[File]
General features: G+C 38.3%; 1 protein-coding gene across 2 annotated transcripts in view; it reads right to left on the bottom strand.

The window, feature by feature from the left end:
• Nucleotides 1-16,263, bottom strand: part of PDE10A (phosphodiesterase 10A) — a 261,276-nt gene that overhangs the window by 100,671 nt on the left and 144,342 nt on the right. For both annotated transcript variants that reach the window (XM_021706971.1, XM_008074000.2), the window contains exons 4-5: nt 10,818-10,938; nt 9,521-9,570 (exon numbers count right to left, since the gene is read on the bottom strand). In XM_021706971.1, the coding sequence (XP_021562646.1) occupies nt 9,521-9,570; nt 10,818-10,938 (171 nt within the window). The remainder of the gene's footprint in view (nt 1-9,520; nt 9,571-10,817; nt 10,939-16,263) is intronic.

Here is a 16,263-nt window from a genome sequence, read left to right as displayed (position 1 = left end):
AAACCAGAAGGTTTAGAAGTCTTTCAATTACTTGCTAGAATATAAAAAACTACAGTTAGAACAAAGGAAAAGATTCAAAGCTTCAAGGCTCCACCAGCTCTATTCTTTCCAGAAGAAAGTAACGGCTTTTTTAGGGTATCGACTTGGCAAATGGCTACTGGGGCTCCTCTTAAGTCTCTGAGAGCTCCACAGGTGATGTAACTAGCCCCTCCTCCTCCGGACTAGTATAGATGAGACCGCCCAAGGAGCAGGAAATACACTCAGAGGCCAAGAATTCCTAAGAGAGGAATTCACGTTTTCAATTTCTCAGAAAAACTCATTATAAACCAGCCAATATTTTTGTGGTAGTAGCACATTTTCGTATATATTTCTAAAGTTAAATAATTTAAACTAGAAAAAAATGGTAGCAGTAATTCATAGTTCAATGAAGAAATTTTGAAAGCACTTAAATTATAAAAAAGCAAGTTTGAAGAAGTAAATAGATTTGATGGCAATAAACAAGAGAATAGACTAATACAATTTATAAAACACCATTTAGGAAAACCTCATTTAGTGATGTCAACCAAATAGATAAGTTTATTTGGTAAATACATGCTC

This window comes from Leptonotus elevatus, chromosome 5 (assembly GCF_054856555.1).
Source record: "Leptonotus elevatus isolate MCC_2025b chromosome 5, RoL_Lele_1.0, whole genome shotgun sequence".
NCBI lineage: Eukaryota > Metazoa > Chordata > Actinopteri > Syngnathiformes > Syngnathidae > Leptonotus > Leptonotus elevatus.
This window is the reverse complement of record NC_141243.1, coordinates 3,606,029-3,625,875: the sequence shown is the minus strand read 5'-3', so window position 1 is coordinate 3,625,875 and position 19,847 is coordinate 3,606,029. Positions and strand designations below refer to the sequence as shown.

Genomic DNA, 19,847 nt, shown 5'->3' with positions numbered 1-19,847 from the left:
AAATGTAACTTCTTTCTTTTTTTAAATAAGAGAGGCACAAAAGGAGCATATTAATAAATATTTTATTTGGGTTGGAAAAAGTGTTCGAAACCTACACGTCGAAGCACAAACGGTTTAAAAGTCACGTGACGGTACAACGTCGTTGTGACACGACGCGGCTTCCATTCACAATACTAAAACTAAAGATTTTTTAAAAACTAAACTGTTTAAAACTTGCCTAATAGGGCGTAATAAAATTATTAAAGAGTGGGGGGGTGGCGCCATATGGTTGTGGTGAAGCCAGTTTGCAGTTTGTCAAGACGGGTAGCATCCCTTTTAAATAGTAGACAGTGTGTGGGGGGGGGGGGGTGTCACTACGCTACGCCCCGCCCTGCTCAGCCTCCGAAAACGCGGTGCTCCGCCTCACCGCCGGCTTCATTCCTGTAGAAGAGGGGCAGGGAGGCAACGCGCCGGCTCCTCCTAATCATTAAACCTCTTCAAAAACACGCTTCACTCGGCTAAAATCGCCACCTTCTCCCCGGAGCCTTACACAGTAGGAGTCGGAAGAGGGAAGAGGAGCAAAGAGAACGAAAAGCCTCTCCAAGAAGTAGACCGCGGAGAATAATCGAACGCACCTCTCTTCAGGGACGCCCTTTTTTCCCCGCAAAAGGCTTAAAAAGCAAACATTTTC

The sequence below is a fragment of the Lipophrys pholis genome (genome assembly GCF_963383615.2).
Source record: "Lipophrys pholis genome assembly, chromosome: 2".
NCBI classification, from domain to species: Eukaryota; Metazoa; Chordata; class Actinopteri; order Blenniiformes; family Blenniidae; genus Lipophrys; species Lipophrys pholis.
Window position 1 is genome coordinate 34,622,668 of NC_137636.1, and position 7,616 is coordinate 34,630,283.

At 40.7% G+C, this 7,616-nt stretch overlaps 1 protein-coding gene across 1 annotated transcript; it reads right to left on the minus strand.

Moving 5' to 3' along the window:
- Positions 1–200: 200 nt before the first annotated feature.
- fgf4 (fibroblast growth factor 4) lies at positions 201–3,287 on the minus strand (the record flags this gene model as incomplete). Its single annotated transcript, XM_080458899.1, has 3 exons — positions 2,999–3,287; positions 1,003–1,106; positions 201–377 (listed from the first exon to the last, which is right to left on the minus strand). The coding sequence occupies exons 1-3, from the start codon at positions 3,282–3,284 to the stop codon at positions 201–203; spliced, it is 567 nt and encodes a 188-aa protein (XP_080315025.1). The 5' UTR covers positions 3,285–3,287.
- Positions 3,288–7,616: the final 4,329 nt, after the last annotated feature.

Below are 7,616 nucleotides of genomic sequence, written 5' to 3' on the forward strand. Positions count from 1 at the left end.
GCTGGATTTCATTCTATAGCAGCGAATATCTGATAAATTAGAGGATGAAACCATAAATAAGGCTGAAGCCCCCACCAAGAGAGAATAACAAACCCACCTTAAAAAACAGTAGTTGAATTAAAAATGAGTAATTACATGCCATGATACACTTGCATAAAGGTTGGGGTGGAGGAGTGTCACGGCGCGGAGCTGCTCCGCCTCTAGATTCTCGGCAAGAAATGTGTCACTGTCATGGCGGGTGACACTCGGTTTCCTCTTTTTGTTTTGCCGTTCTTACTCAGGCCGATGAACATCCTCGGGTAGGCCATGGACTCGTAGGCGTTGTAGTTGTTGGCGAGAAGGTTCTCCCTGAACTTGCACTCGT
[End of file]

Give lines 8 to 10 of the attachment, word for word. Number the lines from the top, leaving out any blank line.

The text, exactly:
NCBI lineage: Eukaryota > Metazoa > Chordata > Actinopteri > Syngnathiformes > Syngnathidae > Leptonotus > Leptonotus elevatus.
This window is the reverse complement of record NC_141243.1, coordinates 3,606,029-3,625,875: the sequence shown is the minus strand read 5'-3', so window position 1 is coordinate 3,625,875 and position 19,847 is coordinate 3,606,029. Positions and strand designations below refer to the sequence as shown.

Genomic DNA, 19,847 nt, shown 5'->3' with positions numbered 1-19,847 from the left: